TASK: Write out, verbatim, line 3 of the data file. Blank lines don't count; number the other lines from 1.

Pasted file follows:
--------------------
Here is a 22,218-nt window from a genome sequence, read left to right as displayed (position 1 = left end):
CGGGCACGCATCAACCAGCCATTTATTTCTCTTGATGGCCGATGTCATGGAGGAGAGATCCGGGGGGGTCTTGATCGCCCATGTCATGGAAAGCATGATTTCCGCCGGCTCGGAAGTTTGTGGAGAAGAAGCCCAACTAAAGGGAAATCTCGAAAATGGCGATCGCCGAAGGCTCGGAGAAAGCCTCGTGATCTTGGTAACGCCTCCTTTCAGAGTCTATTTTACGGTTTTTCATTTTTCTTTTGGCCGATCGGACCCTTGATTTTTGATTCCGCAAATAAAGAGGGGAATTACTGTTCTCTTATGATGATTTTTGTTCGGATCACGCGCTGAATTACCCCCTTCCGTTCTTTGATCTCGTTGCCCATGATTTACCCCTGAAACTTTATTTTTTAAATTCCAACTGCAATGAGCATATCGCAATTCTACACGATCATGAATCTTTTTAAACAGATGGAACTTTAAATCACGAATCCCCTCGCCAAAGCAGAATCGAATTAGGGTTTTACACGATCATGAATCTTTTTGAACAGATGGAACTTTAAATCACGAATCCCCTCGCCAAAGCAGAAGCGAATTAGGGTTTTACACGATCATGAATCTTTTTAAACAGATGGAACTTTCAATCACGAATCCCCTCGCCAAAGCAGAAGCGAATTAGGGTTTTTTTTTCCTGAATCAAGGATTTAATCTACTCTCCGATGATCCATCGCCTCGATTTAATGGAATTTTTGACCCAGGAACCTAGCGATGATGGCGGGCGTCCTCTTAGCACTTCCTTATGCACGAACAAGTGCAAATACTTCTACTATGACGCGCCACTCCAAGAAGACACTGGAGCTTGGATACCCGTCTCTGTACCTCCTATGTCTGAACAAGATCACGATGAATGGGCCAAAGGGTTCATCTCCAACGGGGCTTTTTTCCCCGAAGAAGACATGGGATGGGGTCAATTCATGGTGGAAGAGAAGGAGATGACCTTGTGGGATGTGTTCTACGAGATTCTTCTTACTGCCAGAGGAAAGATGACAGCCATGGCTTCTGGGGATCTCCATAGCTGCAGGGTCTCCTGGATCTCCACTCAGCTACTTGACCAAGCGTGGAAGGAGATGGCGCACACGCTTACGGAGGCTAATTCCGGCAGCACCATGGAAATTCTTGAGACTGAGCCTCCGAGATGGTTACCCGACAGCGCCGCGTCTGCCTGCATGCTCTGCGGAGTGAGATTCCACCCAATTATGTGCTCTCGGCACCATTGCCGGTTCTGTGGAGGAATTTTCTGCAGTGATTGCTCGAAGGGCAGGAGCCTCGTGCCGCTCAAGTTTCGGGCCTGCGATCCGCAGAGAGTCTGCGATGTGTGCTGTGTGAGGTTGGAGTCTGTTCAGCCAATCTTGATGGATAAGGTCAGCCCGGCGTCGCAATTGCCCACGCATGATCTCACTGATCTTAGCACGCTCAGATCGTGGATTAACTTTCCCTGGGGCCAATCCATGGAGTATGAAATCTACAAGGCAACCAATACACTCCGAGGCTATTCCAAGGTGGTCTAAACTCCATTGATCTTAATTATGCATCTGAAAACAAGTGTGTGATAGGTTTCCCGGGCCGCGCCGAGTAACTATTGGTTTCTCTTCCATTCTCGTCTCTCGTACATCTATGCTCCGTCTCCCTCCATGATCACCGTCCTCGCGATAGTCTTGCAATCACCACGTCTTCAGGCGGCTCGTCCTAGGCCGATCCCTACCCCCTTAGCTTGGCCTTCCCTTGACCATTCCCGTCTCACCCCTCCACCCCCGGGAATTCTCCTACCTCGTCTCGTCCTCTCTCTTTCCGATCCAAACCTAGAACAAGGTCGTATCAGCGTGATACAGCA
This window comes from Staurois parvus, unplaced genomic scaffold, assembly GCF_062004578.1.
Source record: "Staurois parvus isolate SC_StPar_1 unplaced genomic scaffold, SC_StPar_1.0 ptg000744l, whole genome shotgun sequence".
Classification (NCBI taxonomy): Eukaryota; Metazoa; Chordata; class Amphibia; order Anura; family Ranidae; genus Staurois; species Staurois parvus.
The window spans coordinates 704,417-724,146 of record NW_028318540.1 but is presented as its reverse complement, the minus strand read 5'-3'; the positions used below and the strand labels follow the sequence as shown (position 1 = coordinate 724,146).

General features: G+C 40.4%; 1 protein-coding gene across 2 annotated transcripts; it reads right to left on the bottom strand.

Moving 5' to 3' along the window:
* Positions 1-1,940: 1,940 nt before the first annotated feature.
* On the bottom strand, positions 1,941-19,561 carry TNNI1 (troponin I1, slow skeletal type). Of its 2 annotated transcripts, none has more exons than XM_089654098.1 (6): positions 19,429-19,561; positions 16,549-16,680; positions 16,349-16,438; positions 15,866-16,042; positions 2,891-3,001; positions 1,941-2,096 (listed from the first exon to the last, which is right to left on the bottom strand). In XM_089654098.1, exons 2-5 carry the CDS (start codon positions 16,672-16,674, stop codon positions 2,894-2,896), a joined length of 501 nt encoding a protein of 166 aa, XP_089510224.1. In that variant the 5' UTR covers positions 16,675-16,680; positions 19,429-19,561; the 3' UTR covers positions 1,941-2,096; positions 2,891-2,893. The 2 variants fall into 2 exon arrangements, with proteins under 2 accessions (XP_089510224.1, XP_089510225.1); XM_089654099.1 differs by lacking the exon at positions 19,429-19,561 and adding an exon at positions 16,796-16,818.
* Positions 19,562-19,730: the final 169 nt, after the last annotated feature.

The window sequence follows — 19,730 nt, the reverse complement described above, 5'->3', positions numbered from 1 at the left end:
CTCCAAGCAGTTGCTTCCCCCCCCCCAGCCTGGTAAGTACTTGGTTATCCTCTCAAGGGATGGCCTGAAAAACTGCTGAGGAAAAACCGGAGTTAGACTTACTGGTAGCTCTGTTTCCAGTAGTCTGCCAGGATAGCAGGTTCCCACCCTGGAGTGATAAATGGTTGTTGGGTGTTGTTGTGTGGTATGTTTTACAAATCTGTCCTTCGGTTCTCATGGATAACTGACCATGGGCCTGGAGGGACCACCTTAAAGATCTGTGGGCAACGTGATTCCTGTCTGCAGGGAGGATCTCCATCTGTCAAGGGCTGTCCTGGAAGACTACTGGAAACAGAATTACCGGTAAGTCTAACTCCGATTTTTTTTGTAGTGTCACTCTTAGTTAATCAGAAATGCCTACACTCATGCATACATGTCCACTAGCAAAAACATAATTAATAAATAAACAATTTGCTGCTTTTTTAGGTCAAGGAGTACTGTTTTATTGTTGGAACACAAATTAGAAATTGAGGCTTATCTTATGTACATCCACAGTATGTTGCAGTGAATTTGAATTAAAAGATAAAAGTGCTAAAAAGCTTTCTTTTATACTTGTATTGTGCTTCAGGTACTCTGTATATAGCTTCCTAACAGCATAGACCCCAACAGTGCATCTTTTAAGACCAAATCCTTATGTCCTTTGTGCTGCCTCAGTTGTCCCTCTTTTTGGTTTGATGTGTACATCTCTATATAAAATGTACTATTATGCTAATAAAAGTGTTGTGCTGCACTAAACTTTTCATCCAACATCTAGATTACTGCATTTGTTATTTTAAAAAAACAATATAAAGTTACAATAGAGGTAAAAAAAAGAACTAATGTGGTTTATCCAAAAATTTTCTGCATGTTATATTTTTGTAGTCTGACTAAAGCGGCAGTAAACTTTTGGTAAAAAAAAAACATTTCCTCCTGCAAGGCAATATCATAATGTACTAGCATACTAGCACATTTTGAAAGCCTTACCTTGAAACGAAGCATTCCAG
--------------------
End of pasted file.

This window comes from Staurois parvus, unplaced genomic scaffold, assembly GCF_062004578.1.